Don’t tell me you haven’t seen westerns and seen these landscapes.
It’s not a scenery, it’s a real place. Monument Valley is located in two American states, Arizona and Utah, right on their border, on the lands of the Navajo Indians. The Indians themselves called this area “The Place Between the Rocks Where There Are No Trees.” The cliffs are part of the Monument Valley Navajo Tribal Park, which is owned by the Navajo Nation.
Monument Valley on a map
- Geographical coordinates 36.979380, -110.086430
- Distance from the U.S. capital of Washington DC about 2,900 km in a straight line
- The nearest Monument Valley Airport is about 11 km away, but is not capable of handling large planes, but is rather a small airfield for light recreational planes
- The nearest Phoenix Sky Harbor International Airport is 430 km south.
How Monument Valley came to be
Monument Valley is rock left over from the endless weathering of parts of the Colorado Plateau. The softer rocks have been eroded away by erosion over time, but the denser red sandstone rocks now rise above the prairie.
These rocks are called remnants by geologists. But they, too, are subject to erosion. Look, you can see the characteristic rubble of sand and rock fragments around the rocks.
The process of formation of such mountains is as similar as possible to the process of appearance of giant stone mushrooms in the Akkurum tract in the Altai.
The huge rocks in the middle of the plain covered with stunted vegetation look amazing and unreal. The most known rocks of the Valley of Monuments even have own names. They are the Three Sisters, the East Mittens, and the West Mittens. If you look at these mittens from a distance, you get the feeling that they are mirror images of each other.
If you visit the valley, you should pay attention to another attraction.
Nestled 30 kilometers northeast is one of the most unusual natural sculptures in the world – Mexican Hat (Mexican hat, or simply Sombrero). This amazing formation weighs tens of tons and balances almost on the end of a needle, ignoring the laws of gravity for hundreds of years.
The Mexican Hat is about 18 meters wide and up to 3.7 meters thick. This formation is located near the town of the same name.
Monument Valley and Hollywood
Settlers were not able to see and visit Monument Valley until the second half of the 19th century, when the bloody wars with the Indians were coming to an end. But it was not until the first half of the 20th century that the rest of the world became aware of the site.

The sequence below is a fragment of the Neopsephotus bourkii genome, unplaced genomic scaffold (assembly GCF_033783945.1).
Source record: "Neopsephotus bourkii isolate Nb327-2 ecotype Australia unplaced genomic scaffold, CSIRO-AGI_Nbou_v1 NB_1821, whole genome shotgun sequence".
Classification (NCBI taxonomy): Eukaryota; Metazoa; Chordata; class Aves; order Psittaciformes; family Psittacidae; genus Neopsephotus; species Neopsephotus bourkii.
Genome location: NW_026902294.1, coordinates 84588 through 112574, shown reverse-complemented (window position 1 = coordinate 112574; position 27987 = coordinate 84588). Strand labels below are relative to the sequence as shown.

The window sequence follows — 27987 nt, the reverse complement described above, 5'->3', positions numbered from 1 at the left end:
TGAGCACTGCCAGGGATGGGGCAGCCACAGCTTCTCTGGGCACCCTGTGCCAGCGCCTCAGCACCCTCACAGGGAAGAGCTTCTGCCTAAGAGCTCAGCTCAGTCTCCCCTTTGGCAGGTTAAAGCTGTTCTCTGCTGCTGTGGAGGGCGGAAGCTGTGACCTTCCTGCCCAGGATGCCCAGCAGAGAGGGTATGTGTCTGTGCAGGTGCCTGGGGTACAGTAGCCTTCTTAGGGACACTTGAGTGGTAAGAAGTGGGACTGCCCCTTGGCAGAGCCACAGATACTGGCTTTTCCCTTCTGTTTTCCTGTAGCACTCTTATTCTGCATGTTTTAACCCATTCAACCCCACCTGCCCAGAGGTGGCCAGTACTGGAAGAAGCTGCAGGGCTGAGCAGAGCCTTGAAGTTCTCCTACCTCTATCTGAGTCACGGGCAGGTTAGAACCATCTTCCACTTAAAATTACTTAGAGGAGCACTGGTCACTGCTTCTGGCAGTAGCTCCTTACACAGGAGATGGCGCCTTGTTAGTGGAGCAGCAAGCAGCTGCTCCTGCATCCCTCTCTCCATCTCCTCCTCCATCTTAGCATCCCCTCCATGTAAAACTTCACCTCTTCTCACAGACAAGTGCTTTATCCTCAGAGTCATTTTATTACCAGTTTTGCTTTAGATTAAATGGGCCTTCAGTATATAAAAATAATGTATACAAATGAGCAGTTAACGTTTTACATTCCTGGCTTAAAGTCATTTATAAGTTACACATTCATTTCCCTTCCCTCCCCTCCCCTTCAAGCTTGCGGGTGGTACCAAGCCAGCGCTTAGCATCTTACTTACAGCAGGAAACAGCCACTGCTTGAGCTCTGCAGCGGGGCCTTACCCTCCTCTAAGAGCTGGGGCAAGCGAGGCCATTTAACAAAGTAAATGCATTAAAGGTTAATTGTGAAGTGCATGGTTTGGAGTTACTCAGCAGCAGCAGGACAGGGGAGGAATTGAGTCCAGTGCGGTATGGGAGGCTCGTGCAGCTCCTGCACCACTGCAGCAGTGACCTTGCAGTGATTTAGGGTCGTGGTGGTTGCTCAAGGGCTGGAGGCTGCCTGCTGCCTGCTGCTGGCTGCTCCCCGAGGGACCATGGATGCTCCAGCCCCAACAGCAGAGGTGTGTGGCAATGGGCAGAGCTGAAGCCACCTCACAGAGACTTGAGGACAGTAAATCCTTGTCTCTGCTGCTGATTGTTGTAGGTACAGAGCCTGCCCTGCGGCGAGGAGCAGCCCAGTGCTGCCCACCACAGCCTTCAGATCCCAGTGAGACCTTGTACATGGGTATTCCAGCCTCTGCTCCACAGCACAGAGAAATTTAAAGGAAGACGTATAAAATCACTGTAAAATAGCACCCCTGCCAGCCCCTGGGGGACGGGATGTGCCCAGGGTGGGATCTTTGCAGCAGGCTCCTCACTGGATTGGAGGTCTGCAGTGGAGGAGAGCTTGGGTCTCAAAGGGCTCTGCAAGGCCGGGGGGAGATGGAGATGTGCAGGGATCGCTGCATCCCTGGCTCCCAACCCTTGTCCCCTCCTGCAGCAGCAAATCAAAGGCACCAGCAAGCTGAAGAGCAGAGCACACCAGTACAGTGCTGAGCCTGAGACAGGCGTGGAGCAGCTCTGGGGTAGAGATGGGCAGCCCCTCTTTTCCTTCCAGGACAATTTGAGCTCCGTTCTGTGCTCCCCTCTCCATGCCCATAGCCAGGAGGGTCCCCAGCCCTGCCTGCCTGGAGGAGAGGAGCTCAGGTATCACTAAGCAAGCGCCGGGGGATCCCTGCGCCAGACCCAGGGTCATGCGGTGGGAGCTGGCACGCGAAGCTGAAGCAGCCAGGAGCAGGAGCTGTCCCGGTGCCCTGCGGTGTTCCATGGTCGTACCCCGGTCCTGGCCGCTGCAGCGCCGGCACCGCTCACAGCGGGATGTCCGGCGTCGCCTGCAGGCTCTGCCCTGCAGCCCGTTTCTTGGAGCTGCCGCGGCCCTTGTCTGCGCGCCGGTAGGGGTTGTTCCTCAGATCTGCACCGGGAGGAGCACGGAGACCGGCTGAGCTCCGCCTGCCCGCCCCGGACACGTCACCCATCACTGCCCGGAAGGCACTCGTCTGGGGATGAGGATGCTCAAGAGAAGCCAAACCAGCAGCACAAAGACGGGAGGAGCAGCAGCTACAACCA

At that time, Harry Goulding settled in these places and organized a small firm. He hoped that the beauty of the valley would attract travelers. But things were not going well. For 10 whole years, Harry practically “stomped in place. But one day he made up his mind and headed to Hollywood with pictures of Monument Valley.
Far from immediately they appealed to the directors. Harry, along with his photographs, was constantly sent to different offices until he came to the attention of director John Ford. He really liked the pictures of Monument Valley, and as a result, in 1938 there was a western called Stagecoach. Since then, the fame of the landmark spread across the planet, and Harry Goulding’s business went uphill.
Later, not only classic westerns were filmed here, but also scenes from such famous movies as McKenna’s Gold, the second and third parts of Back to the Future, Forrest Gump, and many others. Many times music videos and commercials have been filmed.
Since the land and the park are owned by Native Americans, you have to pay for the right to be there. The park is actually open to tourists year-round, but has certain hours of operation. In summer, from May to September from 8 am to 8 pm. In winter, October through April from 8am to 5pm.
You can explore Monument Valley on foot, and there is a short trail for that. On horseback, feeling like a cowboy or Indian. But the best option is to take a drive. There is a road through the park with parking lots at the most famous and notable rocks. You can walk the valley on your own or as part of an organized tour group with a guide.